So start with reframing your slump into a learning experience. An opportunity. Part of your formation as a trader.
Scale back. Dig deep. Small changes.
Once you’ve reframed your slump into an opportunity, cut your trading back while you dig into your trading process.
Your trading plan outcome evaluations will prove valuable now. They will provide you with insights into what you are doing and why things might be going sideways. Look carefully at the thinking behind each trade. The execution. The market conditions. Then examine the outcome.
If your slump is occurring in a strong, liquid market environment, perhaps you have an internal personal problem that’s negatively influencing your decisions and interpretation. You may have a structural problem like not taking on enough risk or your stops could be too tight. Maybe your trading process needs further refinement.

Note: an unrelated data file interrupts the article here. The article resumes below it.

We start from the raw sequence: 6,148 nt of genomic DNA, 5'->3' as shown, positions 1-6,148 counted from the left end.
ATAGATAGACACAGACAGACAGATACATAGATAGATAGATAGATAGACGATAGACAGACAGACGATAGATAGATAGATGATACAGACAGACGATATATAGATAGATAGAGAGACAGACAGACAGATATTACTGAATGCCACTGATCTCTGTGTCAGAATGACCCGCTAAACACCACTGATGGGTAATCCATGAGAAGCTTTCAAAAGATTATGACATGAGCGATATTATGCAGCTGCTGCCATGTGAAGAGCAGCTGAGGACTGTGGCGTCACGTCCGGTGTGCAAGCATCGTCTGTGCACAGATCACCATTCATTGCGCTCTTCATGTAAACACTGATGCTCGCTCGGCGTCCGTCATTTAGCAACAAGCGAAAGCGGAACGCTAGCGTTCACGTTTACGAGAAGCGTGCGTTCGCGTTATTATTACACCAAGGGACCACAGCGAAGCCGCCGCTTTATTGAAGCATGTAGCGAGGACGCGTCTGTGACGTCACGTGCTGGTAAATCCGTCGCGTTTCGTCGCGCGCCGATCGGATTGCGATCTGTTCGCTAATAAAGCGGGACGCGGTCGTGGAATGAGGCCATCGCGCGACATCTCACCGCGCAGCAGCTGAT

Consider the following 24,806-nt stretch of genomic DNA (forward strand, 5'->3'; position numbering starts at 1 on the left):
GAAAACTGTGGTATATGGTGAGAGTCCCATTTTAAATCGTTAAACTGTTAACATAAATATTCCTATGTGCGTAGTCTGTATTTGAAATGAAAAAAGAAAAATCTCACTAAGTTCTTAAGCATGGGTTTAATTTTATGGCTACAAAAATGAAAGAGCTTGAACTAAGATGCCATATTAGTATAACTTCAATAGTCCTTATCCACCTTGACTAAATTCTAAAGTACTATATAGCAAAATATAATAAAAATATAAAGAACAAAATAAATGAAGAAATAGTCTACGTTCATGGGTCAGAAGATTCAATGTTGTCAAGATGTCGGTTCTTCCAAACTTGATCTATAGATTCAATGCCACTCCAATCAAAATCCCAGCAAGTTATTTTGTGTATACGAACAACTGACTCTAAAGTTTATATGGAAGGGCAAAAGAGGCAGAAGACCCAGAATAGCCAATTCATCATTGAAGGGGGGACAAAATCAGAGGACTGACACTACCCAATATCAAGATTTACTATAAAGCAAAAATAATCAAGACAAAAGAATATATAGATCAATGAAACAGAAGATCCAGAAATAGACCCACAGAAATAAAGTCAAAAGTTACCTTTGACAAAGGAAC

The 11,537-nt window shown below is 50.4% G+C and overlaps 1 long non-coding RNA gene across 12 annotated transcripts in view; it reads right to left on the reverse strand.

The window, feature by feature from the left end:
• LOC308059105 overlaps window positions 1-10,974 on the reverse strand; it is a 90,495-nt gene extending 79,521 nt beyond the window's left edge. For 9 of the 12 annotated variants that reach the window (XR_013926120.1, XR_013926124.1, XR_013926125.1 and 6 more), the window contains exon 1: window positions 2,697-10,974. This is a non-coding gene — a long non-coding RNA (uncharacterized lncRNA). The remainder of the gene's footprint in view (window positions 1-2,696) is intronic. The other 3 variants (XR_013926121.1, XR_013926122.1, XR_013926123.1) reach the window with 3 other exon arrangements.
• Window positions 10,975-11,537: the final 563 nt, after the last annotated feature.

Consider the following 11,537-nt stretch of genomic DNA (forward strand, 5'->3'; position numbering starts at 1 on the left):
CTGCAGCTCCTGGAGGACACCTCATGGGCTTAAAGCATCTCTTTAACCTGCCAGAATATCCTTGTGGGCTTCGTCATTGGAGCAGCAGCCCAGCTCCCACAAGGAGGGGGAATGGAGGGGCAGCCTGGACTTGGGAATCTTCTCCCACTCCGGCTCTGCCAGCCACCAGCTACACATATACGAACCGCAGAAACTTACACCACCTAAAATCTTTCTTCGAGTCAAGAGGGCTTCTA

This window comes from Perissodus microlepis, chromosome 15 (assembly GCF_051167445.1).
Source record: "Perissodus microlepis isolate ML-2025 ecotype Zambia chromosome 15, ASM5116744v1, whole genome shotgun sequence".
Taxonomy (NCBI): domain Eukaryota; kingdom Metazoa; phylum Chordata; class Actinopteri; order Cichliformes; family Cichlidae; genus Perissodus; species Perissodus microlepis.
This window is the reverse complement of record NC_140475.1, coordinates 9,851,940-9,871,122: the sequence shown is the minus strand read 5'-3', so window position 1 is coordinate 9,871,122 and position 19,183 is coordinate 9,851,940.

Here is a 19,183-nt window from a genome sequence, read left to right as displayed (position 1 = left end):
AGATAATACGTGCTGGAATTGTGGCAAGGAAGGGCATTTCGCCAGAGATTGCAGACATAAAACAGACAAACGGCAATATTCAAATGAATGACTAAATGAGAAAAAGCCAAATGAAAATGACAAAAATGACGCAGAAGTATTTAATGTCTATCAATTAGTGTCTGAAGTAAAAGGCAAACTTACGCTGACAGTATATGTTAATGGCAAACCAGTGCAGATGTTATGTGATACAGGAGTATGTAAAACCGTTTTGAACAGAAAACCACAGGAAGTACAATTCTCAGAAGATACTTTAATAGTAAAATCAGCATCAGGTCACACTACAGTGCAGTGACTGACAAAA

Start with one element at a time. Make an adjustment and test until you get back on track. Strong, liquid markets forgive small mistakes and can help you recover from larger ones.
Ruthless markets require ruthless evaluation
If your slump is taking place in a down market, these types of markets tend to be more ruthless and unforgiving, so your approach should be different. Here your mission is to protect your capital as much as you can.
Start by taking a look at your trading process and approach. It may be valid but not valid in every market condition. So you have to ask yourself if it’s better to sit and wait. You don’t need to trade every day or have a position on all the time.
If you are confident that your trading process is sound, sometimes waiting for the right market conditions can be the right approach. However, during these periods, you may want to stay in tune with market activity so that you are ready as the market adjusts to your strengths. This means using small trades as series of market condition experiments.